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Using Popcorn Time to pirate movies has never been easier thanks to new update

Nicknamed “Netflix for Pirates,” Popcorn Time is one of the easiest, and most intuitive ways to access pirated movies from a variety of platforms, including iOS, Android, Mac, and Windows. Now the service is easier to use than ever before, thanks to the added ability to stream directly from a Web browser, reports BGR.

With the new update, Popcorn Time now lets users willing to play fast and lose with copyright law to run the application directly from an Internet browser instead of having to download and install the app on a device first. The movies don’t have to be downloaded to a computer, either – the content remains on Popcorn Time’s servers, while users simply reap the rewards.

Related: U.K. court blocks downloads of Popcorn Time, but that won’t stop users

The UI is also reportedly simpler now thanks to the new update, allowing the user to type the movie title into a search bar, then select it from the results, wait for the torrent, and stream away within the browser.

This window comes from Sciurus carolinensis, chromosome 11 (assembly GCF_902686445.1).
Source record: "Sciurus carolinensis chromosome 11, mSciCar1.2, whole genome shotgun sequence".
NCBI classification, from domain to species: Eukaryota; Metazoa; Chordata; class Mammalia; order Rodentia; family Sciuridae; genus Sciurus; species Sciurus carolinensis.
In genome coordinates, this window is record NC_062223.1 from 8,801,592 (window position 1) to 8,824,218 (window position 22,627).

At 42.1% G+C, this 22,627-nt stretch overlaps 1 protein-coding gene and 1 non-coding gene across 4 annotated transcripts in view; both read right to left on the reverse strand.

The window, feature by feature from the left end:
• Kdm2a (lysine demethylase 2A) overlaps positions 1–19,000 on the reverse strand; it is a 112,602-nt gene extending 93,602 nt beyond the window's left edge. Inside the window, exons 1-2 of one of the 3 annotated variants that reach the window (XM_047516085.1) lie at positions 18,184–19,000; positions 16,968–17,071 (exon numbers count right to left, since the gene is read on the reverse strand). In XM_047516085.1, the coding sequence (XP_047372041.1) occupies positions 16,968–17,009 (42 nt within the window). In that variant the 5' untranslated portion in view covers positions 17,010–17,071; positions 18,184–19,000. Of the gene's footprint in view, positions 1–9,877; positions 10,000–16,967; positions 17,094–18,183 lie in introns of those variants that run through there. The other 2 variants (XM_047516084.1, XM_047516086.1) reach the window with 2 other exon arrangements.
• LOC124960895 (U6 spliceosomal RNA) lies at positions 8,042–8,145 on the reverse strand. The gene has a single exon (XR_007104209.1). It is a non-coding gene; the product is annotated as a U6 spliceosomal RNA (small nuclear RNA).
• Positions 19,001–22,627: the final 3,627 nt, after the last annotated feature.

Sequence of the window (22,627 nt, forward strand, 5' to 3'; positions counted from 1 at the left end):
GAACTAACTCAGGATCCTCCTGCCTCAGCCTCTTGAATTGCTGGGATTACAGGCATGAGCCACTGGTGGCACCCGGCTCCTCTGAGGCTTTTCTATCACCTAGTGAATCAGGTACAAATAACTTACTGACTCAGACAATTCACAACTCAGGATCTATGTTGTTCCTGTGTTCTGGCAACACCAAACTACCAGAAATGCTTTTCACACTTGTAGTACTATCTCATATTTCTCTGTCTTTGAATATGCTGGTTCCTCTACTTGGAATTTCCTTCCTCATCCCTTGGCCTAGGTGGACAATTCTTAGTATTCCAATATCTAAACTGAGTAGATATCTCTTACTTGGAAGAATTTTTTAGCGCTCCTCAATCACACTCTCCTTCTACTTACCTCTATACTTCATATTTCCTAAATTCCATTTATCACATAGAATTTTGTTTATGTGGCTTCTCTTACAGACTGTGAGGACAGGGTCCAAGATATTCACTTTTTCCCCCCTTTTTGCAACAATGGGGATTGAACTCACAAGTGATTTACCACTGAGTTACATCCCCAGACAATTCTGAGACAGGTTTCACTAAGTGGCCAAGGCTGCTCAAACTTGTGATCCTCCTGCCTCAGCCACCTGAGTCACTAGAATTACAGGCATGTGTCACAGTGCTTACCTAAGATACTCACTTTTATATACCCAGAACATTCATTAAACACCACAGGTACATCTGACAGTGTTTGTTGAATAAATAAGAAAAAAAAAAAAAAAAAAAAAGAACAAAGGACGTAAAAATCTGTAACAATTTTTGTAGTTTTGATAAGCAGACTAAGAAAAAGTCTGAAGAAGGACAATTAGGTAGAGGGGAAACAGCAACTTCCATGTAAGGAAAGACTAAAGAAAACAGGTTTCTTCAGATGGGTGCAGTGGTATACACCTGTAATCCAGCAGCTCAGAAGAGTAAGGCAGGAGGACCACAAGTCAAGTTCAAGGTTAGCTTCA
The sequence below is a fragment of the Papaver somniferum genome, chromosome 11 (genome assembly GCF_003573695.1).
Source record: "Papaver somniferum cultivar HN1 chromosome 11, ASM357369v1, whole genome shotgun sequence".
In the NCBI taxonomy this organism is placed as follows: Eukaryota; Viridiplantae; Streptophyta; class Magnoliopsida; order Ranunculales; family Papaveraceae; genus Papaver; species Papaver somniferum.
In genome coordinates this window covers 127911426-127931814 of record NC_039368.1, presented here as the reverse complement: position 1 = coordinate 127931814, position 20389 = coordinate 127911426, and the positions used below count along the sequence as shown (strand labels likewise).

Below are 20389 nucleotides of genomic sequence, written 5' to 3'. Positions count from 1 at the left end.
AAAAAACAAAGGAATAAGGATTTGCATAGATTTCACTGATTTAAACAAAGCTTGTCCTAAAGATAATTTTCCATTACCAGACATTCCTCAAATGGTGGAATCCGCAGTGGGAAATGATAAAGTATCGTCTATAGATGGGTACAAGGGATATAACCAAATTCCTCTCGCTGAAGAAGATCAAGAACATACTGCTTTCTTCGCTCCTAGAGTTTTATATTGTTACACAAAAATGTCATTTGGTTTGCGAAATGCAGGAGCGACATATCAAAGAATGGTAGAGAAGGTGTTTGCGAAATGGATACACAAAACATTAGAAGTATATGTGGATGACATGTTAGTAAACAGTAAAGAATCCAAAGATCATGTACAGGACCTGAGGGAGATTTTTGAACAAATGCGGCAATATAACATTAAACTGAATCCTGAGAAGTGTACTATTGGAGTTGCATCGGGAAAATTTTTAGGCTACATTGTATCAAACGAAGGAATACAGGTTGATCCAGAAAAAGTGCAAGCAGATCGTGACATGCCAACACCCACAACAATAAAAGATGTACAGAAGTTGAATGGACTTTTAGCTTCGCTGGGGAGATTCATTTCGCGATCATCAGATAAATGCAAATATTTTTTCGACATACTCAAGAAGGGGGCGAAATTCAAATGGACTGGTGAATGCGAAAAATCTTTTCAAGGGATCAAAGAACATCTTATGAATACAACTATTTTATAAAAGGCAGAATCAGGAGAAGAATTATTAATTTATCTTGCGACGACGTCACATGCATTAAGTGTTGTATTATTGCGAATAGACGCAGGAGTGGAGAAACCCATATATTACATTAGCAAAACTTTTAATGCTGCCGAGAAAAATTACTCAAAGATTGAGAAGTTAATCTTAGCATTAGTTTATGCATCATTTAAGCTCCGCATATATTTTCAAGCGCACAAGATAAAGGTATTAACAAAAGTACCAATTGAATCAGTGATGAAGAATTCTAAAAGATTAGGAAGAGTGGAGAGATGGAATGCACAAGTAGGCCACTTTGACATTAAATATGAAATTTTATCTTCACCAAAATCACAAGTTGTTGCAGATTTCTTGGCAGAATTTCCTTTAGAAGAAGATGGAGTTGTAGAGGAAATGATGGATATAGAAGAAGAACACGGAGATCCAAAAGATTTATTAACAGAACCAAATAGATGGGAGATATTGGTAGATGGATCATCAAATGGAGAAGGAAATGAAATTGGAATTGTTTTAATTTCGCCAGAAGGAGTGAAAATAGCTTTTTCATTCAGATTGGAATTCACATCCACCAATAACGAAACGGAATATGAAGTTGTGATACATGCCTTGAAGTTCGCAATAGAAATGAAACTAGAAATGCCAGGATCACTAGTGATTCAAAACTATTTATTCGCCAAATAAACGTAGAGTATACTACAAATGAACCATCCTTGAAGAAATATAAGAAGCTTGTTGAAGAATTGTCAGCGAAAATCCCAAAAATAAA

As with any such platform, however, user beware. There’s no VPN in place, which means potential users might not want to risk it without setting up their own VPN for protection. And even with a VPN in place, we certainly can’t endorse Popcorn Time, and viewers should use the service at their own risk — there’s a reason it’s called “pirating.”

The service may help users in some regions circumvent the law without actually breaking it: technically users aren’t storing, or even sharing, pirated movies, just watching them from a readily available source. It’s a wonder, though, how Popcorn Time itself has managed to skirt by in a day and age where pirating content online is increasingly under attack. Indeed, Popcorn Time was removed by its Buenos Aires-based developers last March following pressure from the Motion Picture Association of America (MPAA).  But the service quickly regrouped under new management and a new website.

Humorously, when the site was taken down in March, the creators noted that they had devised the concept in protest to the “ridiculous restrictions” placed on various markets by the movie industry. As an example, they noted that streaming providers in their home country of Argentina “seem to believe that There’s Something About Mary is a recent movie. “That movie,” they joked, “would be old enough to vote here.”